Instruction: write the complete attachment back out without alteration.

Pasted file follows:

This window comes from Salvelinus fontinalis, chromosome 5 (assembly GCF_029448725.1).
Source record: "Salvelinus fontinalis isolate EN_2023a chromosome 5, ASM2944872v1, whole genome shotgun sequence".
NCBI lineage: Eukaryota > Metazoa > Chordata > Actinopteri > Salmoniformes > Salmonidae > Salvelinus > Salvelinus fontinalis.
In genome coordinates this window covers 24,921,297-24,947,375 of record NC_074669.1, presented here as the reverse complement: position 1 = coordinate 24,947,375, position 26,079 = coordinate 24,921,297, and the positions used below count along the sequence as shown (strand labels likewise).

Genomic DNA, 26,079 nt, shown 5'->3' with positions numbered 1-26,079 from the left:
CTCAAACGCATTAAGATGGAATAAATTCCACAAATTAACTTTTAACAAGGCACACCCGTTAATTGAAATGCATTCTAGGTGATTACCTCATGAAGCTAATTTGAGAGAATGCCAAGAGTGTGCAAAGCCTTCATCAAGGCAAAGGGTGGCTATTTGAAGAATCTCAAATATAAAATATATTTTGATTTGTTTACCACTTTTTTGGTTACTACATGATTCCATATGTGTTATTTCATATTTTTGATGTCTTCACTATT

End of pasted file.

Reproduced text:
This window comes from Salvelinus fontinalis, chromosome 5 (assembly GCF_029448725.1).
Source record: "Salvelinus fontinalis isolate EN_2023a chromosome 5, ASM2944872v1, whole genome shotgun sequence".
NCBI lineage: Eukaryota > Metazoa > Chordata > Actinopteri > Salmoniformes > Salmonidae > Salvelinus > Salvelinus fontinalis.
In genome coordinates this window covers 24,921,297-24,947,375 of record NC_074669.1, presented here as the reverse complement: position 1 = coordinate 24,947,375, position 26,079 = coordinate 24,921,297, and the positions used below count along the sequence as shown (strand labels likewise).

Genomic DNA, 26,079 nt, shown 5'->3' with positions numbered 1-26,079 from the left:
CTCAAACGCATTAAGATGGAATAAATTCCACAAATTAACTTTTAACAAGGCACACCCGTTAATTGAAATGCATTCTAGGTGATTACCTCATGAAGCTAATTTGAGAGAATGCCAAGAGTGTGCAAAGCCTTCATCAAGGCAAAGGGTGGCTATTTGAAGAATCTCAAATATAAAATATATTTTGATTTGTTTACCACTTTTTTGGTTACTACATGATTCCATATGTGTTATTTCATATTTTTGATGTCTTCACTATT